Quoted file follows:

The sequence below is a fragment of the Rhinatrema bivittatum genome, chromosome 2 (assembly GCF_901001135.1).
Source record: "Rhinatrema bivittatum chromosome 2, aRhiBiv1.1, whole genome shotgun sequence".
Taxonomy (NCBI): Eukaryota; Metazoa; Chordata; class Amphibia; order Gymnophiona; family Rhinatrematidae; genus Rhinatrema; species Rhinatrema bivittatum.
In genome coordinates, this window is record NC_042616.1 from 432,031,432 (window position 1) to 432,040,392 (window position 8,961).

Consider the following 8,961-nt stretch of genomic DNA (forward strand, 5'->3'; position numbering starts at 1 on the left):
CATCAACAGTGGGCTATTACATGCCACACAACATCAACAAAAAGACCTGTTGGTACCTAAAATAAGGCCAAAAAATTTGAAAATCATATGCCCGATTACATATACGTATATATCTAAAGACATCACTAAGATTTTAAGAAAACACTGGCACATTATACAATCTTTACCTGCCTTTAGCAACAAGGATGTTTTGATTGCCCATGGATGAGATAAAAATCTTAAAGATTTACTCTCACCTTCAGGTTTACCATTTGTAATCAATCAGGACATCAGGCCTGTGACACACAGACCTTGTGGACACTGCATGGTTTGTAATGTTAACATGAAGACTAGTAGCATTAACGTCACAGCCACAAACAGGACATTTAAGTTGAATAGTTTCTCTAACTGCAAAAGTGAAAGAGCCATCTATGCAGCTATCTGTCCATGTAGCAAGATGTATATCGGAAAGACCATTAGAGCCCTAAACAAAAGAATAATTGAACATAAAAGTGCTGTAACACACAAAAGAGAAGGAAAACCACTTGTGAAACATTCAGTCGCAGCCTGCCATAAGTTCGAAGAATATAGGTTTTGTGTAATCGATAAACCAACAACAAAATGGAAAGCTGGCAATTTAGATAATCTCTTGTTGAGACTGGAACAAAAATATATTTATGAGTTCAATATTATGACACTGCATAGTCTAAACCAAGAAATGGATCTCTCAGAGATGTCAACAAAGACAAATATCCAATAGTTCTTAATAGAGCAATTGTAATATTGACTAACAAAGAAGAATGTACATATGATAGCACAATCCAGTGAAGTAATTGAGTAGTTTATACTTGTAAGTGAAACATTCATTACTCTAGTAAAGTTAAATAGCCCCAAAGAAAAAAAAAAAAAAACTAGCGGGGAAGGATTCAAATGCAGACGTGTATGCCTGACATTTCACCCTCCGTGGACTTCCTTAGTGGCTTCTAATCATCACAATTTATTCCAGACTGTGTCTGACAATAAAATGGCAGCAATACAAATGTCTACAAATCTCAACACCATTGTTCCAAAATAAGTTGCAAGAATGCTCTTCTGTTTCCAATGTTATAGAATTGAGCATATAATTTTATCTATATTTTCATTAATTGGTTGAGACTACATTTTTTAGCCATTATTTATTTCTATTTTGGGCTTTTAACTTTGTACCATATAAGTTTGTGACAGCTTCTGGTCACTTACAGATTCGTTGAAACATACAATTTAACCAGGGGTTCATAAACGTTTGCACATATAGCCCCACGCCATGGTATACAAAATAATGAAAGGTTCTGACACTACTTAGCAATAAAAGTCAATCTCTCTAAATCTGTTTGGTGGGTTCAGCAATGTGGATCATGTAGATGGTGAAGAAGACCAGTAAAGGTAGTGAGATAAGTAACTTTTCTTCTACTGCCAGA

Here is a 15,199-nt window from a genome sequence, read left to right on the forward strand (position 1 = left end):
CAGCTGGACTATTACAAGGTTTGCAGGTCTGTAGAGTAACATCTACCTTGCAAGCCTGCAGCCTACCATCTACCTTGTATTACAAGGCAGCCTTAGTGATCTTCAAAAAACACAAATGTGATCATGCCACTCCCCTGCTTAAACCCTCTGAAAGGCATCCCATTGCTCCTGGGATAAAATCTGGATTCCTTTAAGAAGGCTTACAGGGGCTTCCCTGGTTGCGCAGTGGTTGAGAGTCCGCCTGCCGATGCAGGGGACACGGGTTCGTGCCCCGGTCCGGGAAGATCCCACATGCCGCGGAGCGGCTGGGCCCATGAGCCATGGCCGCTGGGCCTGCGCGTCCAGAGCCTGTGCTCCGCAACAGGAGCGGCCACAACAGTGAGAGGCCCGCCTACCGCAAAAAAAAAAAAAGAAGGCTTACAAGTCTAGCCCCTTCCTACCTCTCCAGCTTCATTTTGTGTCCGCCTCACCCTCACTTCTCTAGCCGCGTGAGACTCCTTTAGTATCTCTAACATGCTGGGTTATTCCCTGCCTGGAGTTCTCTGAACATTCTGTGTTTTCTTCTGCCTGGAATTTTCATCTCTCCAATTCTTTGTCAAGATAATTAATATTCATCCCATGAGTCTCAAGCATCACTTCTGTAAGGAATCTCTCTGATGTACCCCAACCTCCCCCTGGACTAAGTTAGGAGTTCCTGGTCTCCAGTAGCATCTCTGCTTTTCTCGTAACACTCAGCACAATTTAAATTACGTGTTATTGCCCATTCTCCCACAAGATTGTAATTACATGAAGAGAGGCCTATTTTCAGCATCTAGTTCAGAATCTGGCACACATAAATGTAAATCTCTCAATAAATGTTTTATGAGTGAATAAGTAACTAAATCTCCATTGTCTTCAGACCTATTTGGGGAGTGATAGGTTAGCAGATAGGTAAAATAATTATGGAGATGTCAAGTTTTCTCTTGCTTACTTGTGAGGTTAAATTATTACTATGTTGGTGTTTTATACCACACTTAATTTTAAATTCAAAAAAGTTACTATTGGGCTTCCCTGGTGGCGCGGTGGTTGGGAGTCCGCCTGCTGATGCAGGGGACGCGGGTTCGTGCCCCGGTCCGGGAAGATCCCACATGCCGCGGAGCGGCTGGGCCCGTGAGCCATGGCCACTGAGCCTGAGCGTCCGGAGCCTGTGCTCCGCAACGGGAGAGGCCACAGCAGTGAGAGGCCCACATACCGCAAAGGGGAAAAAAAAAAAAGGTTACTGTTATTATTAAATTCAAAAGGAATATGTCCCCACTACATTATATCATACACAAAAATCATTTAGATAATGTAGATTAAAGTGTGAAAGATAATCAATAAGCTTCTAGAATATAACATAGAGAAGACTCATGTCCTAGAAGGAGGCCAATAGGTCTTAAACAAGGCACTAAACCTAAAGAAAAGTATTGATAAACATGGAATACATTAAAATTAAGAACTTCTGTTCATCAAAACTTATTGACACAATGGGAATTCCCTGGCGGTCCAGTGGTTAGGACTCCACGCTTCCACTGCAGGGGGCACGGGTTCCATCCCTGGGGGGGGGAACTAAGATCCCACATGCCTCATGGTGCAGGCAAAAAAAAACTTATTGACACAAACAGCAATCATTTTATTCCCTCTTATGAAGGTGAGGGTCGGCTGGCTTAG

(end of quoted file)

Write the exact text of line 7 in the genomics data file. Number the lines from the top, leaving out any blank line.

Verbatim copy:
Here is a 15,199-nt window from a genome sequence, read left to right on the forward strand (position 1 = left end):